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Science Comics: Polar Bears: Survival on the Ice

Review

Science Comics: Polar Bears: Survival on the Ice

written by Jason Viola with illustrations by Zack Giallongo

There are currently more than a dozen books in First Second’s Science Comics series and many more coming; the topics range from dinosaurs to rockets and, now, to polar bears. Just like any other series that features different authors and illustrators the quality and appeal of each book in the SCIENCE COMICS series varies. I have read some that I loved and some that I didn’t. POLAR BEARS: Survival on the Ice written by Jason Viola and illustrated by Zack Giallongo is one that I love.

"In POLAR BEARS, Viola and Giallongo strike the perfect balance between information and story, serious and funny, and text and illustrations."

Unlike some of the other SCIENCE COMICS, in POLAR BEARS, Viola and Giallongo strike the perfect balance between information and story, serious and funny, and text and illustrations. In other books in the series I have found that the story itself wasn’t compelling or it was incongruent with the information and therefore bogged down the conveying of information. While other books in the series tried to pack in way too much information and information that was beyond the depth of the intended audience, therefore, defeating the purpose of the SCIENCE COMICS series. Neither of these was an issue in POLAR BEARS: Survival on the Ice.

This story features a mother polar bear and her two cubs, Anik and Ila. Each of the cubs has its own personality and their personalities lead to much of the humor throughout the book. The mother polar bear is teaching her cubs about what it means to be a polar bear, their environment and how to survive in it. The lucky reader gets to learn alongside the cubs.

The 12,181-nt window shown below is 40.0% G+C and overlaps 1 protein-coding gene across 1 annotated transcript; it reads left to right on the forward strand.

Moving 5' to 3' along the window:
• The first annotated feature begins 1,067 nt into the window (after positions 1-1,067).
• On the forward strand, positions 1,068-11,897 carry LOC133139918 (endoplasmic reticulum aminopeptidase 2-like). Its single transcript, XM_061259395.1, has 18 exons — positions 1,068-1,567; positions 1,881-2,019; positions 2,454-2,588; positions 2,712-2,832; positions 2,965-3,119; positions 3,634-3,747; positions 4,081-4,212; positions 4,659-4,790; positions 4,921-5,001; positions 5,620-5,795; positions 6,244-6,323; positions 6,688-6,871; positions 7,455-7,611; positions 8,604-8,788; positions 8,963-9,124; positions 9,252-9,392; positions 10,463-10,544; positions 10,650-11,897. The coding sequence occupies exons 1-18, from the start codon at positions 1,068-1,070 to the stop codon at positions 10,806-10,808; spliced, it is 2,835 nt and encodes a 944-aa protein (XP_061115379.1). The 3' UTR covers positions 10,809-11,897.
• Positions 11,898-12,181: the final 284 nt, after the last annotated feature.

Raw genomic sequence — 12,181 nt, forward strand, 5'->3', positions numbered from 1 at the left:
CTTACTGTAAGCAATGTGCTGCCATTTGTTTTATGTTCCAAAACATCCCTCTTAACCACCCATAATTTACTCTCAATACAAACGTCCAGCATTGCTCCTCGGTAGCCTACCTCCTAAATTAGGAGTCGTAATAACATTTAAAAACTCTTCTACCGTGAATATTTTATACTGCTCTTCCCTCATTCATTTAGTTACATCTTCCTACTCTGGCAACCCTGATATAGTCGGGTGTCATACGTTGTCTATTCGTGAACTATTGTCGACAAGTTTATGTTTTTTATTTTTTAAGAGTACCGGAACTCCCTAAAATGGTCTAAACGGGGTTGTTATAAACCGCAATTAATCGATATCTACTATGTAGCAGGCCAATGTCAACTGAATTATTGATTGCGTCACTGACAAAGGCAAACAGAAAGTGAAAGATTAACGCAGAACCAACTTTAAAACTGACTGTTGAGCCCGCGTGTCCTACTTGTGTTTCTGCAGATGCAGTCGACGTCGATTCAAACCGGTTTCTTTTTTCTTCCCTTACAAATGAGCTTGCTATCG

Viola and Giallongo worked well together to integrate both levity and gravity in regards to the very real plight of polar bears. The beginning of Chapter 4: “What’s Happening to Me?” serves as an apt example of this balance between dark and light. On page 69, the trio crosses paths with an emaciated male polar bear. The cubs have learned to be wary of other polar bears, especially males, but mother says, “He doesn’t have the energy to bother us. He’s starving” (p. 70). The cubs worry about the starving male and question why its mother isn’t with him. The mother bear explains that when cubs reach two and a half years old, or the subadult stage, mother bears leave their cubs as she has taught them everything she can. Page 72 portrays one of these “abandoned” subadults as a punk/emo looking “teenage” polar bear with pink dyed hair, a nose ring, black eyeliner and black fishnet gloves on its front legs. The gravity of the starving polar bear is counterattacked just a few pages later with this image of a punk/emo “teenage” polar bear.

I highly recommend POLAR BEARS: Survival on the Ice for readers who like polar bears as well as those who don’t know anything about polar bears, for readers who enjoy nonfiction and readers who like funny books, and for fans of graphic novels and for graphic novel newbies. I look forward to reading more books in the SCIENCE COMICS series and hope that the new ones are as great as POLAR BEARS: Survival on the Ice.

Reviewed by Aimee Rogers on January 30, 2019

Science Comics: Polar Bears: Survival on the Ice
written by Jason Viola with illustrations by Zack Giallongo